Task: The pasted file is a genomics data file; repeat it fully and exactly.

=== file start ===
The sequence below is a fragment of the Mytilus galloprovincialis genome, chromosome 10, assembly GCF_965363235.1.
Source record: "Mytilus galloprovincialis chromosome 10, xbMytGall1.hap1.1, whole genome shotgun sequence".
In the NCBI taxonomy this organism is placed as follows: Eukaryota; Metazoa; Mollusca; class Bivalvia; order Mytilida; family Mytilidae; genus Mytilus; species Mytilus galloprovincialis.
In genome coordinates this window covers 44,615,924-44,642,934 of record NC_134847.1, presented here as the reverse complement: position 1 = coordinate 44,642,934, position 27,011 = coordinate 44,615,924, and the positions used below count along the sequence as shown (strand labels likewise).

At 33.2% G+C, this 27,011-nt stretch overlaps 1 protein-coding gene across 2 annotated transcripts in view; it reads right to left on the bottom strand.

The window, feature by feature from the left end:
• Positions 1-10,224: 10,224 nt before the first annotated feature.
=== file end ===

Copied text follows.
The sequence below is a fragment of the Mytilus galloprovincialis genome, chromosome 10, assembly GCF_965363235.1.
Source record: "Mytilus galloprovincialis chromosome 10, xbMytGall1.hap1.1, whole genome shotgun sequence".
In the NCBI taxonomy this organism is placed as follows: Eukaryota; Metazoa; Mollusca; class Bivalvia; order Mytilida; family Mytilidae; genus Mytilus; species Mytilus galloprovincialis.
In genome coordinates this window covers 44,615,924-44,642,934 of record NC_134847.1, presented here as the reverse complement: position 1 = coordinate 44,642,934, position 27,011 = coordinate 44,615,924, and the positions used below count along the sequence as shown (strand labels likewise).

At 33.2% G+C, this 27,011-nt stretch overlaps 1 protein-coding gene across 2 annotated transcripts in view; it reads right to left on the bottom strand.

The window, feature by feature from the left end:
• Positions 1-10,224: 10,224 nt before the first annotated feature.